In vitro fertilization is complicated reproductive technology. Women with ideal circumstances have a success rate of 40 percent or higher, RESOLVE reported, while the majority of women face success between 20 and 35 percent. As women get older, this rate of success significantly decreases. But a new, first-of-its-kind study presented during the European Society of Human Reproduction and Embryology’s annual meeting may have found a solution within egg donation.

In her clinic, Dr. Marta Devesa, lead study author from the Hospital Universitari Quiron-Dexeus in Barcelona, Spain, found the live birth rate among women seeking IVF dropped from 23.6 percent when they were about 38 years old to 1.3 percent when they are 44 and older. Devesa says this dilemma is “defining the efficiency of using the patient’s own eggs for treating according to her age.” Since no definitive studies have been done on these older women, clinics don’t know to discourage, or at least talk with, women about the risk attached to using their own eggs.

In which case, Devesa analyzed all the IVF treatments performed at the Dexeus clinic between 2000 and 2012, which consisted of 4,195 women and 5,841 cycles of IVF. Devesa and her team calculated the live birth rate — a baby born from freshly retrieved eggs, not frozen eggs in subsequent cycles — according to a patient’s age and the number of eggs initially retrieved. Conducting the study this way, Devesa said, would “provide a real-world model for predicting the chance of success in older patients.”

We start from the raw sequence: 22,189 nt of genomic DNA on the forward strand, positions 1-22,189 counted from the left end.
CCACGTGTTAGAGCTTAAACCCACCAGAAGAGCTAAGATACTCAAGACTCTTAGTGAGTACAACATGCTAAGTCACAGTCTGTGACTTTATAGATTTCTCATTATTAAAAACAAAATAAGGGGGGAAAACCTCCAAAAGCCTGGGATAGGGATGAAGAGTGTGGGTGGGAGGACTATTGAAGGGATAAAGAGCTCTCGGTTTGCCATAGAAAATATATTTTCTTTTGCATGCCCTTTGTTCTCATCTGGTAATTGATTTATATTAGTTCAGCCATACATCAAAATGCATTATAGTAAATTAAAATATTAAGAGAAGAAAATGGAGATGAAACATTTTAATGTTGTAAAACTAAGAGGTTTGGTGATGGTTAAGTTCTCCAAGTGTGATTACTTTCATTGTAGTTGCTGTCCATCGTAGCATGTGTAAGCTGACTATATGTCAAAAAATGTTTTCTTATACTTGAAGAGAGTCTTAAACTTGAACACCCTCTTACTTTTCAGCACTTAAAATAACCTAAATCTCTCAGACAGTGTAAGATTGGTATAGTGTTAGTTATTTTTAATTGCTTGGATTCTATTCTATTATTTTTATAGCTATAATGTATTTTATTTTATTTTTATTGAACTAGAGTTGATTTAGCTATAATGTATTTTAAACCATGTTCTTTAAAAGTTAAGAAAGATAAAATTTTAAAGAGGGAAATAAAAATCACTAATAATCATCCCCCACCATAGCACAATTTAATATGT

The results showed the live birth rate significantly decreased with age, and these rates were not much higher in cycles where a lot of a woman’s eggs had been retrieved and frozen. The study did, however, find “the main contribution of embryo freezing was in increasing the live birth rate in the fresh cycle, and not in the frozen embryo transfers.”

Even though some older women saw success with IVF, the rates are further increased if women consider egg donation; it may be the general stand-by quality, not quantity. RESOLVE explained using donor egg isn’t just ideal for women of a certain age, but also for women who have previously failed multiple cycles of IVF, and "women carrying transmittable genetic abnormalities."

"Indeed, women of 44 or older should be fully informed about their real chances of a live birth and counselled in favor of oocyte donation,” Devesa said. “This is what probably explains the higher rates of oocyte donation in the USA than in Europe. But in Europe, Spain is probably one of the countries where oocyte donation is more widespread."

Source: Devesa M, et al. European Society of Human Reproduction and Embryology 31st Annual Meeting. 2015.